In this observational study, the relationship between physical function and level of consciousness was evaluated at hospital discharge and subsequently how this was effected long-term mortality. Before we delve into the study itself there are limitations of the study we need to be aware of. The study took place in a single ICU in South Korea and only included 246 patients so caution needs to be applied when extrapolating these findings to other ICUs in different countries as the results may not be applicable.
As ICU and critical care management improves mortality rates are decreasing but long-term outcomes remain poor and there is a need to understand why before we can implement appropriate and effective changes to shit the balance of surviving and maintaining quality of life. In essence the researchers investigated whether simplified measurement of physical function and level of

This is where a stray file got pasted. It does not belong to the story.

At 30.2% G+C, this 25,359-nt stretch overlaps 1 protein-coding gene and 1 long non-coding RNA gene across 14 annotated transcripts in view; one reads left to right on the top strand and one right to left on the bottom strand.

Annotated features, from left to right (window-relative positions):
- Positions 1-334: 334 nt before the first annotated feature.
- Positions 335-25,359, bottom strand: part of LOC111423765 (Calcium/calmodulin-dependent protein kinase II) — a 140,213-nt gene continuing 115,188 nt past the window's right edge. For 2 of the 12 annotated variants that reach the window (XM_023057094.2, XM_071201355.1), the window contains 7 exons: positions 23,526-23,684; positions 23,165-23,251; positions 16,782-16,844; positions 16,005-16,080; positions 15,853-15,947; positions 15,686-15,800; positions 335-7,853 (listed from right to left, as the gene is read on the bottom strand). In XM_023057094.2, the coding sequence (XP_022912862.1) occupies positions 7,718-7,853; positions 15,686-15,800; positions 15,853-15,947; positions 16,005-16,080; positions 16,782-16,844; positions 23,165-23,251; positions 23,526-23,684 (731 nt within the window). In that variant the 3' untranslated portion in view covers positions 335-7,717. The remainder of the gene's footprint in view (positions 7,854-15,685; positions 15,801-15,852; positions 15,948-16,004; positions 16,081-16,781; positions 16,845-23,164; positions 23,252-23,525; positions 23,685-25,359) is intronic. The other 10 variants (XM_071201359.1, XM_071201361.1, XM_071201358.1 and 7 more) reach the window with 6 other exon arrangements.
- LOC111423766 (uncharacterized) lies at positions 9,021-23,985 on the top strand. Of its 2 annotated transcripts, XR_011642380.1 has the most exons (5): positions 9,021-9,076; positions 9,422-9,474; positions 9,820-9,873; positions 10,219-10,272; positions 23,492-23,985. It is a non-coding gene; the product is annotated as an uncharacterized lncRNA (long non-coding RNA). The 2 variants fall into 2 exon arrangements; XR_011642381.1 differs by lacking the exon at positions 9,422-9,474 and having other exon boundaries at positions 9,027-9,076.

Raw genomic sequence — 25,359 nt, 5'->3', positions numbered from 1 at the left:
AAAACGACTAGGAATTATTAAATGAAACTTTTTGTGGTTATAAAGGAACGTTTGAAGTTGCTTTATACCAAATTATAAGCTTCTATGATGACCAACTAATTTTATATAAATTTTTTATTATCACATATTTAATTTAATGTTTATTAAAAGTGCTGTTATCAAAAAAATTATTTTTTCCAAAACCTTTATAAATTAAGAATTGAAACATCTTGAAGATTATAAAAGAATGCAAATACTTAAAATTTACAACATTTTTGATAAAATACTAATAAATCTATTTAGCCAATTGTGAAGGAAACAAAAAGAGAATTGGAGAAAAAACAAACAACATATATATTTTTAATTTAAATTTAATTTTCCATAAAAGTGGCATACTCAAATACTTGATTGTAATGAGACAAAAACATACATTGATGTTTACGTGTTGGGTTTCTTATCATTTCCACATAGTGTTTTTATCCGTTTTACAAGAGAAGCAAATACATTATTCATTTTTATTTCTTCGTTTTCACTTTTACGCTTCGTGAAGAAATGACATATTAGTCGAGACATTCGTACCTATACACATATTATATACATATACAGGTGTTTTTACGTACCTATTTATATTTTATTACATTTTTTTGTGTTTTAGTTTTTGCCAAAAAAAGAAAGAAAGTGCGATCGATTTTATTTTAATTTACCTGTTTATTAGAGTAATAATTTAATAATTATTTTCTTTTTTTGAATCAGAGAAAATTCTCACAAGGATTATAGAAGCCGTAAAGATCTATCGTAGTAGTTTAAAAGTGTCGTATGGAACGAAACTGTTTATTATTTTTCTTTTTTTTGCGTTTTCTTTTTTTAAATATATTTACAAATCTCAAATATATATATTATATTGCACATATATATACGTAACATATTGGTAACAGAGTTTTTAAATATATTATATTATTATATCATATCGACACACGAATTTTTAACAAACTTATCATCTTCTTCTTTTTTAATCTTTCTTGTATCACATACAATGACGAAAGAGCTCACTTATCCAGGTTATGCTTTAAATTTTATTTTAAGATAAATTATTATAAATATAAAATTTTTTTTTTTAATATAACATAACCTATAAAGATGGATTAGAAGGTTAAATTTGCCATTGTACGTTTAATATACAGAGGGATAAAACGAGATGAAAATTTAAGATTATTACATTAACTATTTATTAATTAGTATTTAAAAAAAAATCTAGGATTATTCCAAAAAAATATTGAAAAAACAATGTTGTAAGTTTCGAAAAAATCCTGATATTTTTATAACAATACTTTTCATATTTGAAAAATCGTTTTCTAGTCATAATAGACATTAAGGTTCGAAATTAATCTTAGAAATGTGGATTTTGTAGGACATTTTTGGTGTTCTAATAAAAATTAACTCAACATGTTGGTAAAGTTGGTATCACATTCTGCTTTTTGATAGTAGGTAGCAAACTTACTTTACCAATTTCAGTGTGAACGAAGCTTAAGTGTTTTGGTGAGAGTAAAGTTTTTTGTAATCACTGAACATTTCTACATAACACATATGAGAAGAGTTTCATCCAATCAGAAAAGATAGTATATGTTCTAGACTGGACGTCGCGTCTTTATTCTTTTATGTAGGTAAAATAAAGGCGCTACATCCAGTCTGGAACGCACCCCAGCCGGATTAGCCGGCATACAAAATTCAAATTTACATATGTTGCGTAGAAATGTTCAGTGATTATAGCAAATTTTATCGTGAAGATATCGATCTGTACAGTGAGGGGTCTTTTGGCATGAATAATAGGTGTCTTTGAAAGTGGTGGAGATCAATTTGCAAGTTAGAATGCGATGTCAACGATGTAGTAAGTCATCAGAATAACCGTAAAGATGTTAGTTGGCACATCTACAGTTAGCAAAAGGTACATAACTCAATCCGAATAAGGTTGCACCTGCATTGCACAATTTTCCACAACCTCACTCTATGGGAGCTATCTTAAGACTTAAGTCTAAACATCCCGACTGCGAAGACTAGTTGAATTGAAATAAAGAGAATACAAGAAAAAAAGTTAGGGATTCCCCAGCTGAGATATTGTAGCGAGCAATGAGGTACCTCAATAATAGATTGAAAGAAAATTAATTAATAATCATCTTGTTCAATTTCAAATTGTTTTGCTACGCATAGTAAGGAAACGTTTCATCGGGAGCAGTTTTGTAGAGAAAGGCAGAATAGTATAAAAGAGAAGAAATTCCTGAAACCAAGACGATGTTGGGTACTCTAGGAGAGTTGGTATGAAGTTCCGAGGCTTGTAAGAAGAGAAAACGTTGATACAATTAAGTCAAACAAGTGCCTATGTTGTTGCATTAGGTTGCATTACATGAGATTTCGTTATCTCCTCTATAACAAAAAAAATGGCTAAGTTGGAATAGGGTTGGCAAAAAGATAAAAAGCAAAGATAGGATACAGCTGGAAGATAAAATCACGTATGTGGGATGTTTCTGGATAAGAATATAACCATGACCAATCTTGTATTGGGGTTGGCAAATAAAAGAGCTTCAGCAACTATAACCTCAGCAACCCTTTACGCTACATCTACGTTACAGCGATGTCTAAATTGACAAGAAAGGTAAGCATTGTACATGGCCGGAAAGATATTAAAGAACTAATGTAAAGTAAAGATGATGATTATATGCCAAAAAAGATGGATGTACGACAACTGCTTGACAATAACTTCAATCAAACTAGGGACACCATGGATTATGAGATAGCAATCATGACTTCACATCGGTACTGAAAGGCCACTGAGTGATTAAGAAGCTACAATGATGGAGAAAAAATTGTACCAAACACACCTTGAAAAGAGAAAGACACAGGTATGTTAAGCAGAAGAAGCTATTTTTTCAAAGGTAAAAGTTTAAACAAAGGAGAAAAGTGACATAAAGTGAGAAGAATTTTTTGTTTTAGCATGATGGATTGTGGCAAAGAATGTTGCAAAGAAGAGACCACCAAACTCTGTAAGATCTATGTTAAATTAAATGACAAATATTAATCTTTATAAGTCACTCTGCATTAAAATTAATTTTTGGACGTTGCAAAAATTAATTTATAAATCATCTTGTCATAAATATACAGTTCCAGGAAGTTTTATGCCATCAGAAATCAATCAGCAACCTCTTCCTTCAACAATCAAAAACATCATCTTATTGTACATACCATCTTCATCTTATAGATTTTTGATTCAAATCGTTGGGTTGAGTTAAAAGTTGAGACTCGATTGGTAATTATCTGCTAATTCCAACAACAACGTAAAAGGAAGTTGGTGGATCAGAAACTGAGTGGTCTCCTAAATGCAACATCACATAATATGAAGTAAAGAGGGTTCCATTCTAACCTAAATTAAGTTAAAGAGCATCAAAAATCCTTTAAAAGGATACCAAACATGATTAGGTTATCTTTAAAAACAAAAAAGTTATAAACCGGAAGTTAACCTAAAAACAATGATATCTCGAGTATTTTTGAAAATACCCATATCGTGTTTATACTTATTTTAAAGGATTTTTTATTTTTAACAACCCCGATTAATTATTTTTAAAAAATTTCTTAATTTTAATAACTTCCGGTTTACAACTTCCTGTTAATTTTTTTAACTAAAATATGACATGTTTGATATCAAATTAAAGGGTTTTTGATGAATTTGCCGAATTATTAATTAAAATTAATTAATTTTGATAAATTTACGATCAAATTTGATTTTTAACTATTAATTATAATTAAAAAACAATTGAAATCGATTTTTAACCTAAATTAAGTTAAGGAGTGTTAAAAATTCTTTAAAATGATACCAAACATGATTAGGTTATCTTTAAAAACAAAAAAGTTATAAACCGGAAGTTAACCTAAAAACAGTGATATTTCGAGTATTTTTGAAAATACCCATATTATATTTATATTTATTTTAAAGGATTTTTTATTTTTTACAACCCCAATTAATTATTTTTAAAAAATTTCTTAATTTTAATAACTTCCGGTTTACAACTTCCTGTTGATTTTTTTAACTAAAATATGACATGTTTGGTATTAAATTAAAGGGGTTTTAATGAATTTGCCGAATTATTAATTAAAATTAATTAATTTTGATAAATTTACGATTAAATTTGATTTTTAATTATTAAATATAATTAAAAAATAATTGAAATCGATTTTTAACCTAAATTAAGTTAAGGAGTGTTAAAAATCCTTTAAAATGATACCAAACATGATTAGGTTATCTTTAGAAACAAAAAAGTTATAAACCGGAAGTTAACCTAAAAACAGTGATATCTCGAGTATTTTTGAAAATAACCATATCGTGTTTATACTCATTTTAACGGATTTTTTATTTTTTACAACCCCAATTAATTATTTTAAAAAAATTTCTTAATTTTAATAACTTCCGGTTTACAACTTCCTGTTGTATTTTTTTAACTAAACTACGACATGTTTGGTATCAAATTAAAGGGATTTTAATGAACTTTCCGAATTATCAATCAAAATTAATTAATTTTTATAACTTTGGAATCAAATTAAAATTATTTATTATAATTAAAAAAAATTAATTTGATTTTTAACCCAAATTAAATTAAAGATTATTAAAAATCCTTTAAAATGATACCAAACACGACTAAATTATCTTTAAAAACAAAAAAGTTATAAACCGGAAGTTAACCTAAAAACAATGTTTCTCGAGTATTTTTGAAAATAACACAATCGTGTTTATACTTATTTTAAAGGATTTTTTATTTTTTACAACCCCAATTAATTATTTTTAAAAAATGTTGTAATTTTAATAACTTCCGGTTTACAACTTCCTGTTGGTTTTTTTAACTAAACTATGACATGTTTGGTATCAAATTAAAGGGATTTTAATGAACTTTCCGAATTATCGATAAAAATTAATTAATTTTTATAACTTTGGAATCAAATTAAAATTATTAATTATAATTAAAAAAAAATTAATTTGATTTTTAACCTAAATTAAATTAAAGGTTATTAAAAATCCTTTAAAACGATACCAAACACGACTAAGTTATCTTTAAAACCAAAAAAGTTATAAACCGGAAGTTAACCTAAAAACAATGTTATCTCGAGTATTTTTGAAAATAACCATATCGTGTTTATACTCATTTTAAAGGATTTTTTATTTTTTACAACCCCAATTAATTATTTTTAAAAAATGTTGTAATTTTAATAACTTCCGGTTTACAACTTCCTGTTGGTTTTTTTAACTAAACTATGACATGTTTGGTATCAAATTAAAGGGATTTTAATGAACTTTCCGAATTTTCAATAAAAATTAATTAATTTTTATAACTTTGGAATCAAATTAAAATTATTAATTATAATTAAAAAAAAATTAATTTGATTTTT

consciousness by nurses could predict long-term outcomes after discharge in ICU patients.
On discharge from the ICU the nurses were measuring a number of things;
- Levels of opiates – converted to Fentanyl equivalence
- Levels of Benzodiazepines – recorded using Medazolam
- Delirium – Using RASS and CAM
- Level of function – 3 Groups;
- Alert and walking
- Alert and bed bound
- Not alert and bed bound
These scores and categories were then used alongside 2 year mortality to see if any relationship was found. As you could predict survivors at two years were more likely to have been alert and walking when discharged from the ICU than those who were bedridden.
What does this mean clinically? Well at this stage large sweeping conclusions cannot be made as a result of this study but for physio’s working in a critical care setting it does help highlight the importance of early rehab. If anything rehab cannot start soon enough. As more studies like this take place there will be growing support for 7 day ICU services which have a balanced rehab and respiratory focus.